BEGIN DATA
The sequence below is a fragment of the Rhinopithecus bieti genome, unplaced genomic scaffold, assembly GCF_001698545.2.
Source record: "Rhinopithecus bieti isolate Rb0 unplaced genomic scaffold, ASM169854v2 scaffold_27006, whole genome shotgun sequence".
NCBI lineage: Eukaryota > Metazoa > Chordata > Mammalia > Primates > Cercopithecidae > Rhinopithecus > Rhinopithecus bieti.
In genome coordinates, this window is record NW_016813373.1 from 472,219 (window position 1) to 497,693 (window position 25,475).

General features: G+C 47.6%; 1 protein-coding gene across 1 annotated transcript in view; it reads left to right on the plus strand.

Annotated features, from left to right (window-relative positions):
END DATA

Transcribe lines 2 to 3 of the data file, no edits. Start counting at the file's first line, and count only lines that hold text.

Source record: "Rhinopithecus bieti isolate Rb0 unplaced genomic scaffold, ASM169854v2 scaffold_27006, whole genome shotgun sequence".
NCBI lineage: Eukaryota > Metazoa > Chordata > Mammalia > Primates > Cercopithecidae > Rhinopithecus > Rhinopithecus bieti.